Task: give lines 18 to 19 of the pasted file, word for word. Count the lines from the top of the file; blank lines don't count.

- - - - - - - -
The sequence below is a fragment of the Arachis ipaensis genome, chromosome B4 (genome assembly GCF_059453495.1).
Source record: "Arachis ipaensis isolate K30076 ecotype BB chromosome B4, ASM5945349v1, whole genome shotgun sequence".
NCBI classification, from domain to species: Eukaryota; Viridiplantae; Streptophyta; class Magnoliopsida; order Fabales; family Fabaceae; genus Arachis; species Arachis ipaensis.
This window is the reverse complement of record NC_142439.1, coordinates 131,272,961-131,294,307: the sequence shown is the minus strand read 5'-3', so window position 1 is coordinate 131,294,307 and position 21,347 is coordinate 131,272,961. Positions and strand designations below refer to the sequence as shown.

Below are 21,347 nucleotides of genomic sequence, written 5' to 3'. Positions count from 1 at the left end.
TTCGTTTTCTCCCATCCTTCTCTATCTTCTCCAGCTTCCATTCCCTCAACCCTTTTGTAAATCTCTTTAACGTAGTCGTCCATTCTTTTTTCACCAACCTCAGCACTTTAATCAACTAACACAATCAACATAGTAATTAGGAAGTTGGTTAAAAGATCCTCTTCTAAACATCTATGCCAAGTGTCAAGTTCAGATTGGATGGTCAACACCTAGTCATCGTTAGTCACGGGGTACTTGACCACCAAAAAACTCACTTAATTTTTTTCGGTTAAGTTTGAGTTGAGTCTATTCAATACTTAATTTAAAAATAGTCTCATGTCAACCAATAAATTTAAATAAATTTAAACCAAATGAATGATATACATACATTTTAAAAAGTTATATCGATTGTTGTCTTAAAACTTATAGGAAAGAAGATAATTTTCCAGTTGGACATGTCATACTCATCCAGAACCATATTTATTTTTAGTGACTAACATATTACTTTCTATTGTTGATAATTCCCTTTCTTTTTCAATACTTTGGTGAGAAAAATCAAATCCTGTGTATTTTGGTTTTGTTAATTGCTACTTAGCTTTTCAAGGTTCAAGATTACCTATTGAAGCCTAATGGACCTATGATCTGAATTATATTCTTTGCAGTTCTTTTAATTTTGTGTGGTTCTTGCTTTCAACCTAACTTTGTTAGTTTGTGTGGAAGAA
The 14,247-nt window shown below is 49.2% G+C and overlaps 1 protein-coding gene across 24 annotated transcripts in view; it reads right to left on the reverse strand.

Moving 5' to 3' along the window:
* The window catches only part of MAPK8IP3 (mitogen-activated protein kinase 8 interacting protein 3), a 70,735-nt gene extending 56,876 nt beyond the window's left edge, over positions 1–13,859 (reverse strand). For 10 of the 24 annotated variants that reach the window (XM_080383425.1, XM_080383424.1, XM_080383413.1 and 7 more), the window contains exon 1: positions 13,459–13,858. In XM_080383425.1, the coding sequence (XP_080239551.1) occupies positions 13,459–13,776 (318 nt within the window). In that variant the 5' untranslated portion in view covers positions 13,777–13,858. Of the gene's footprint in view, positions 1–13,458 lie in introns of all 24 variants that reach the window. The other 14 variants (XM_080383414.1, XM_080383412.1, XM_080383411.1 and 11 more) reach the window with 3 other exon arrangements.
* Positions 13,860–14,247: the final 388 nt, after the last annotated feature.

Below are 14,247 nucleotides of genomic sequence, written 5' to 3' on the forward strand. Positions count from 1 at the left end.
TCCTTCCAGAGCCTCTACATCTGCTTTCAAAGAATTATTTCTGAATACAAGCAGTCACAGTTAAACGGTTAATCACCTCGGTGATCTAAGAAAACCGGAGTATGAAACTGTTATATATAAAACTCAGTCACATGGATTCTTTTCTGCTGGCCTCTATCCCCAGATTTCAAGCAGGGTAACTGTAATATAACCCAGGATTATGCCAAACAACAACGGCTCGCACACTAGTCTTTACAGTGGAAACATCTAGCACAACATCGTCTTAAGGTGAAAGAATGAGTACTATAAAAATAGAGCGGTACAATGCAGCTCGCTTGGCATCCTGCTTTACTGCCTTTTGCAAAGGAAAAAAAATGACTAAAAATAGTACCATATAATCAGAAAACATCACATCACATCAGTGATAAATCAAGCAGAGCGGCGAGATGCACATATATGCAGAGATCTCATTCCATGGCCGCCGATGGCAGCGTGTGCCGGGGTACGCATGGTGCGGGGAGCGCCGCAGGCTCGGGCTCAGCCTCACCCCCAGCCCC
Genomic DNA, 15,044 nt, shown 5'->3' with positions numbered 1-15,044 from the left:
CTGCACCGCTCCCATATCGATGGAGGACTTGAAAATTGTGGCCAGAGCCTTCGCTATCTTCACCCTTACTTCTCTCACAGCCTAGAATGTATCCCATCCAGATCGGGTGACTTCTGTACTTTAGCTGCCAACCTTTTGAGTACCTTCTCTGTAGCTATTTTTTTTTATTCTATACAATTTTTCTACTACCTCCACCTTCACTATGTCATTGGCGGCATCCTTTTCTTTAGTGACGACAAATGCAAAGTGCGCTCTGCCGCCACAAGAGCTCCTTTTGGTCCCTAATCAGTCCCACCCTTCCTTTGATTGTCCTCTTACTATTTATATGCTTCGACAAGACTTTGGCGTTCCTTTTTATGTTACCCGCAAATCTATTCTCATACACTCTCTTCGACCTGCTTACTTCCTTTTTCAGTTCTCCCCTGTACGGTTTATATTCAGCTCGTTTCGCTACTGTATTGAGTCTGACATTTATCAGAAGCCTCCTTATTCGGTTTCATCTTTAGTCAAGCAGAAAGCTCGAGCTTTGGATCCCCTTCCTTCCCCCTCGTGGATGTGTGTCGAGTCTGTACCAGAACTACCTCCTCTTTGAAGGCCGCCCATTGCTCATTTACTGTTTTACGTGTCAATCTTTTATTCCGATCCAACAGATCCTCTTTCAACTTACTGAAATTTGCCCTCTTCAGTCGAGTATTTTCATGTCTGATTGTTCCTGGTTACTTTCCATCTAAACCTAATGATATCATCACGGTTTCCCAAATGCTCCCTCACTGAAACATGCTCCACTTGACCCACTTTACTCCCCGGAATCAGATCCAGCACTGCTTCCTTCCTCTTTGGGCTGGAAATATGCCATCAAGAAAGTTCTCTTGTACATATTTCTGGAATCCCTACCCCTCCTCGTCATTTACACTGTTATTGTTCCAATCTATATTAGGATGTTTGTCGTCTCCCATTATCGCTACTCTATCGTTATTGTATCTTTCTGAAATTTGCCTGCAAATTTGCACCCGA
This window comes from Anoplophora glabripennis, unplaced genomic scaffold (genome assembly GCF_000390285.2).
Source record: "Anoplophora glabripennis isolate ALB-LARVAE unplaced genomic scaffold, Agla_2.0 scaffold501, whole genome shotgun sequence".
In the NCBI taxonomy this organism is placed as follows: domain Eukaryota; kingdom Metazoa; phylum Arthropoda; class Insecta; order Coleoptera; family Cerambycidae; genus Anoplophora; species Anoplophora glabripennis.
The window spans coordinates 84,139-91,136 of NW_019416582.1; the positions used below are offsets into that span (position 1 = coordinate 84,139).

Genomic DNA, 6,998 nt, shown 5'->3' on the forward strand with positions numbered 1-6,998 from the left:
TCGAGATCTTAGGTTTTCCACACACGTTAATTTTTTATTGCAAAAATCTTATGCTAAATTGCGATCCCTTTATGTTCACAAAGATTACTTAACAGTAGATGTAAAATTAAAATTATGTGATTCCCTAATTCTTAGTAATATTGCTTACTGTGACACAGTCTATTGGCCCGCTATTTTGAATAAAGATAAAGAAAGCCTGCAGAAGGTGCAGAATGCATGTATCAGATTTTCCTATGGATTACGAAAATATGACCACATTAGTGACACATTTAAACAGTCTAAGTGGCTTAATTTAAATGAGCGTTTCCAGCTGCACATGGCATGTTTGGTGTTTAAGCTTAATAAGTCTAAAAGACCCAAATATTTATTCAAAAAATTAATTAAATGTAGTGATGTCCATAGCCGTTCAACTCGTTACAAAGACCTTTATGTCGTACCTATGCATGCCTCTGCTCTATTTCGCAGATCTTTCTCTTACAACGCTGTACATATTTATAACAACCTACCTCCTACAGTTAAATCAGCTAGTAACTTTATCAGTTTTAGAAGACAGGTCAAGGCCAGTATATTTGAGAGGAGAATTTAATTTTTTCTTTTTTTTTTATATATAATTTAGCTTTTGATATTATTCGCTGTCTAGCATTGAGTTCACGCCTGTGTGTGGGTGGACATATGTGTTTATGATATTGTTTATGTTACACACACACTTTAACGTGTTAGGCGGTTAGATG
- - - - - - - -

The window spans coordinates 84,139-91,136 of NW_019416582.1; the positions used below are offsets into that span (position 1 = coordinate 84,139).

Genomic DNA, 6,998 nt, shown 5'->3' on the forward strand with positions numbered 1-6,998 from the left: